The two lines quite simply did not get along with each other thus creating an intense rivalry between them. Several lawsuits between the lines were filed over rights to the mines and at one point the C&L’s branch line to the mines were torn up by men under the command of Freeman. Originally the Cornwall & Lebanon had a level crossing over the Cornwall Railroad’s line in Cornwall in order reach Mount Gretna and Conewago. However, there were arguments over who would protect the level crossing (to prevent a collision), and as a result of the disagreement, a large fill and iron bridge were constructed to carry the C&L line directly overtop of the Cornwall’s. Both lines retained high standards for their appearance resulting in very well kept equipment and locomotives. Each line even had their own parks to generate more passenger service. On the C&L there was Mount Gretna and the Cornwall Railroad had Penryn Park. The rivalry even took part in the form of train races from Cornwall to Lebanon. James Kercher describes it best in his book “Cornwall R.R.:”
“Often the passenger trains of the Cornwall Railroad and the Cornwall & Lebanon Railroad would race each other from Cornwall to Lebanon. One train would sometimes delay its schedule to wait for the other – and then the race was on! This must have been a great thrill for the more hardy passengers. I have been told that Mr. Robert Coleman himself took over the engineer’s job on a few occasions in order to race.
From their Cornwall Stations to the 12th & Walnut Street crossing the tracks paralleled each other on a level grade for almost five miles and made an excellent race track. Some of the oldtimers tell me that often the “Corny” (Cornwall Railroad) would not be able to stop at the Donaghmore station. It would skid to a screeching stop several hundred feet away and then back up to the station.”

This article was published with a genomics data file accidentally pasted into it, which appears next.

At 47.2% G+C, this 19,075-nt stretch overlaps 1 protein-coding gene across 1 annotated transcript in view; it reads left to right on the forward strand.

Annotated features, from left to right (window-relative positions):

In 1884, the Cornwall & Mount Hope Railroad was opened to traffic between its two namesake towns. In Cornwall it tied in with the Cornwall Railroad and in Mount Hope, Lancaster County, it interchanged with the Reading & Columbia branch of the Philidelphia & Reading RR (P&R). This line was owned by the Cornwall Railroad and was absorbed into it two years later. With this addition, the Cornwall's mainline reached its full length of 11.8 miles. Although its secondary trackage and sidings varied greatly over the years, the Cornwall Railroad's mainline often counted for only half or less of the total trackage owned by the company. The Cornwall did have some trackage rights over the Reading & Columbia branch into Manhiem and at one time all the way into Lititiz. This was done as part of an aggrement between the P&R and the Cornwall known as the Lancaster-Lebanon Joint Line, which allowed either company to use the other's tracks to streamline passenger service. This meant that the Cornwall often ran passenger trains into Manhiem and the P&R would run its trains accross the Cornwall RR.